Have you ever written something for your website and thought it would be a hit, convert new customers on the spot, or help your company “go viral” - but, instead, it didn’t hit any of your benchmarks? This happens all the time, even to large marketing firms who specialize in creating winning content. What distinguishes a mediocre company from a great company is their ability to learn from their mistakes and apply these lessons learned to future work. So, if you have a low performing blog, webpage, white paper, press release - you name it -  then it is time to delve deeper into that content and see what you can learn. Marketing experts recommended doing a quarterly content audit to identify what worked, what didn’t work and brainstorm what you think will work. 

Check the wording. What you may have thought was an attention grabbing sentence or paragraph may have confused your reader. There are a host of reasons why digital content does not perform well, but most of it is tied back to the wording. Take the time to read the content out loud to quickly spot clunky sentences that could be weighing your content down. If you find your content is too long, try identifying those “filler” sentences that don’t add substance and delete them so your web content is more concise and to the point. Also, consider what phrases may be missing from your content. Perhaps your target audience uses certain phrases or identifies with a prominent celebrity. Find ways to incorporate as many “buzz words” that will make your content stand out and speak directly to your audience.

Consider the audience. Are you trying to get busy parents or working professionals to read your web content and engage with it? If so, then using shorter sentences, taking advantage of bullet points or using informative graphics may be the better way to go than long, drawn-out paragraphs. The key is to think about when your customer would be reading the content and tailor it to that specific moment in time. If they’re likely to be pulling your blog article up in between meetings, then making your content as easy to digest as possible is important. If you’re expecting prospective customers to enter in their information to download a white paper, then making the entry form as short as possible is best. You want your web content to fit seamlessly into their day - the more work they have to put into requesting information, reading a white paper or waiting for a download, the less likely your content will perform well.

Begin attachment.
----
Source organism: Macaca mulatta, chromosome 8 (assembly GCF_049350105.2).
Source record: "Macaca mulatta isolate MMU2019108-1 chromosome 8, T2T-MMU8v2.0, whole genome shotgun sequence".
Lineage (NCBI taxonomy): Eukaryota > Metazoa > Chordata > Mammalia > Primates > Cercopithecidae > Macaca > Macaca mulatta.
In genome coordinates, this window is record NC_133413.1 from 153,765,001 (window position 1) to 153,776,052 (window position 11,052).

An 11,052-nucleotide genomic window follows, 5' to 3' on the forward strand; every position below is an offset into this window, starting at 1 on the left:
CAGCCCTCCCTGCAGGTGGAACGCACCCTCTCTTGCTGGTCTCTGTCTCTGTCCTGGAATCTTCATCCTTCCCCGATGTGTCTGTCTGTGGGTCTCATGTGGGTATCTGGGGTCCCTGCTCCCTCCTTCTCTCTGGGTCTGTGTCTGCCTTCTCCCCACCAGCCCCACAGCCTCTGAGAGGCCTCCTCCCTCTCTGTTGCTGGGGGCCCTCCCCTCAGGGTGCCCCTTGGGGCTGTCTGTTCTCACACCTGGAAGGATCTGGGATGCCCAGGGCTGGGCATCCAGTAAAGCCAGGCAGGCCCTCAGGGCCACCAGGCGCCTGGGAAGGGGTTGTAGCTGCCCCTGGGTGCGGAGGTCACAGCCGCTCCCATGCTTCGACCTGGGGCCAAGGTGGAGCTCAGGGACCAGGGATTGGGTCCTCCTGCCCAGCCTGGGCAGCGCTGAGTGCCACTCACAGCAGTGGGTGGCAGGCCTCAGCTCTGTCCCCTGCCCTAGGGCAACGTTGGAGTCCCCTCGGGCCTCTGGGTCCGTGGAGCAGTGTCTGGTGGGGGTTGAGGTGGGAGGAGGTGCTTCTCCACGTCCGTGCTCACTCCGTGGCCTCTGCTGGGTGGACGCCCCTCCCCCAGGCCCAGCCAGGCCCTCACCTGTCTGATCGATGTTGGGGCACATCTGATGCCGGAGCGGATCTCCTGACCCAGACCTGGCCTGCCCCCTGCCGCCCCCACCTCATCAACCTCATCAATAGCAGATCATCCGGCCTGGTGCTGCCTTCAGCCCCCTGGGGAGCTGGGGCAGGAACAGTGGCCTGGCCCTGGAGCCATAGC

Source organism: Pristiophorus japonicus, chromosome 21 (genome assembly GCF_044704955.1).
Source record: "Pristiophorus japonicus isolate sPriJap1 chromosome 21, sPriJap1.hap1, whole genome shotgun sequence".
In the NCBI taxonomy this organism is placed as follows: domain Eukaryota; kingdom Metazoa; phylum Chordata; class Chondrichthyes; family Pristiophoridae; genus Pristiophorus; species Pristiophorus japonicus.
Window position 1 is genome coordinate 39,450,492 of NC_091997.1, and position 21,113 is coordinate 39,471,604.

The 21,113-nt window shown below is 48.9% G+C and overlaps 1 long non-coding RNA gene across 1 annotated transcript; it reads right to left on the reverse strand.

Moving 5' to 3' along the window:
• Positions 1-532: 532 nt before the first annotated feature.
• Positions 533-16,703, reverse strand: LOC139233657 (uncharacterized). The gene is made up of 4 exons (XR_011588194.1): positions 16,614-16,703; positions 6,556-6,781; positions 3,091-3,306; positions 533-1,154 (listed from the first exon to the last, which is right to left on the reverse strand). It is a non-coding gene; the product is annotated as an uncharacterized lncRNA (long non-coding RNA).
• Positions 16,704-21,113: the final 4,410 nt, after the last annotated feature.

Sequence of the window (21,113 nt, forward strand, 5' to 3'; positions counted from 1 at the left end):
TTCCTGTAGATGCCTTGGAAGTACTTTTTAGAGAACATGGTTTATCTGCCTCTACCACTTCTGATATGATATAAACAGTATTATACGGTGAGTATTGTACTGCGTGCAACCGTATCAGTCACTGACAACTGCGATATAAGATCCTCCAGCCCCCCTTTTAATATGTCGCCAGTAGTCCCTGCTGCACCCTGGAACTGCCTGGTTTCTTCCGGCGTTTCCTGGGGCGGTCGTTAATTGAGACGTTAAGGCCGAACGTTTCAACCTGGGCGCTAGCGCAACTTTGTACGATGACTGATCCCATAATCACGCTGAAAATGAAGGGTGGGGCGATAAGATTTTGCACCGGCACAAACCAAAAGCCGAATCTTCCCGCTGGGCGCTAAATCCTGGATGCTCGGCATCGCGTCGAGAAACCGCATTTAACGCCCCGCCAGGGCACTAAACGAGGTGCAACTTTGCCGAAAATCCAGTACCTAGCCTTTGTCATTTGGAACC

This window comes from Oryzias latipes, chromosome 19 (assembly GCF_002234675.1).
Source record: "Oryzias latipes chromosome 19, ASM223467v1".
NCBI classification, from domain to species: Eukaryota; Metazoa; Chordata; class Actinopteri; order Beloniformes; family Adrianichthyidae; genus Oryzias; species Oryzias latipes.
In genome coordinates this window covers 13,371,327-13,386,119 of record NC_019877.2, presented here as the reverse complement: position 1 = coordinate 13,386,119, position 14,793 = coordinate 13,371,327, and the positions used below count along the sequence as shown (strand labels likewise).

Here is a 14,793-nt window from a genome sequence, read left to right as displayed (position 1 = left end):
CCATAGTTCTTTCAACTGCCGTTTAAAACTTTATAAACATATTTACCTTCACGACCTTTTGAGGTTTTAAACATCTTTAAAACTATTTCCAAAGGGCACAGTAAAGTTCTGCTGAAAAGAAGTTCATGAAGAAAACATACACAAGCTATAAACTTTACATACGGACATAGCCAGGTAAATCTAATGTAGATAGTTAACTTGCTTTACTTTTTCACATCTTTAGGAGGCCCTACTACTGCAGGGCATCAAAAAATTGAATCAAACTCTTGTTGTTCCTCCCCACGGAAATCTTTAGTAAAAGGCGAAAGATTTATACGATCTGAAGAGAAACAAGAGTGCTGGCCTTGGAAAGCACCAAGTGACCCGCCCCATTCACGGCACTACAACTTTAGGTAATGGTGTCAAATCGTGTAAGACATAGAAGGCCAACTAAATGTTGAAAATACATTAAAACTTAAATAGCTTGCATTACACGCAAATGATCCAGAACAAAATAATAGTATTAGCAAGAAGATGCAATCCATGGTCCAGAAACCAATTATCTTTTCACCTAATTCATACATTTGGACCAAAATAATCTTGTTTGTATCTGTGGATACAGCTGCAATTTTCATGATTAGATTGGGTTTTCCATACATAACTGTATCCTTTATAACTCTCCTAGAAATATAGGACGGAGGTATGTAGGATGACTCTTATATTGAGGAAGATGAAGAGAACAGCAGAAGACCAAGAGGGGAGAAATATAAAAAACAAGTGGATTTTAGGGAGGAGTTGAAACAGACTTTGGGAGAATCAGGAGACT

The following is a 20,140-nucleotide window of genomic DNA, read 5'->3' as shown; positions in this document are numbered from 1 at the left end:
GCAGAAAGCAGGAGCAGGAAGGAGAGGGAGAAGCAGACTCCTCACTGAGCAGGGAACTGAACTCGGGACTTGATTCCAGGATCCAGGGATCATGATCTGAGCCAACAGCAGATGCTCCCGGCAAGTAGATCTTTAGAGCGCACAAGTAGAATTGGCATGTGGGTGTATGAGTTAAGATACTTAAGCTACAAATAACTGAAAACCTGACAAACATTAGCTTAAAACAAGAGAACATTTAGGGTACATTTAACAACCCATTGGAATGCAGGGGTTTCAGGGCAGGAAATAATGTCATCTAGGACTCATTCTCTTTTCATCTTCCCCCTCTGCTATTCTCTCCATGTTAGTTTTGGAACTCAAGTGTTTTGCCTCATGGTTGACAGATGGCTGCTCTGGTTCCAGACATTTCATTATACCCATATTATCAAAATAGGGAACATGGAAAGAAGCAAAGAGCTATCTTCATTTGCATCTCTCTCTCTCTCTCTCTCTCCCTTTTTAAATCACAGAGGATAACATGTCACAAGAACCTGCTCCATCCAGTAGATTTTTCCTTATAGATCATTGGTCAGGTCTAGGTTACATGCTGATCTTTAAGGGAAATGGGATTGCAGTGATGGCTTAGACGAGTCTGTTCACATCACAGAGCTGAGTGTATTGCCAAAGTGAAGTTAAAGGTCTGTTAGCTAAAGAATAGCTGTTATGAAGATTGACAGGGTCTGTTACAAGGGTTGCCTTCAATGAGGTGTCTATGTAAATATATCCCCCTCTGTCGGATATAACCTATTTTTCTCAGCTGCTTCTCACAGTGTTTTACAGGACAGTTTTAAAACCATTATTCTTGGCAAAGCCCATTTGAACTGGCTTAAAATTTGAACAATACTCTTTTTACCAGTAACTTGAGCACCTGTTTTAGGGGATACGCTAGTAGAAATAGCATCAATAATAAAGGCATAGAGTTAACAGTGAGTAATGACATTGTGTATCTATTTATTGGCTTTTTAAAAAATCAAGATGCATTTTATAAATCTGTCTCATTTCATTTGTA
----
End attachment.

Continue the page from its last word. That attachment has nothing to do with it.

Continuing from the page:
Evaluate the format. With digital content the default has always been to use text. However, studies show that images and video content not only convey more information in a shorter timeframe, but they are more effective in drawing customers in. Look at your poor performing content and see if you can restructure it by adding a visually-appealing infographic or a short animated video. The quicker you can get a prospective customer to click and engage with your content the more likely you can expedite them through your marketing/sales funnel. If your target audience will be viewing your web content on a smartphone or tablet, then consider how these formats may influence how they interact with your content. Keep in mind that lengthy paragraphs of text may seem overwhelming when viewed on a mobile device, whereas a video frees up their need to scroll and read.

There is always something to learn from your content, whether it performs well or misses the mark. The key is to take the time to explore what may not have worked and think of ways that you can revise the content and make it more appealing to your target audience. If you’d like a comprehensive website audit to determine your best and worst performing web pages, contact the award-winning graphic and marketing specialists at Snowball Creative Group today.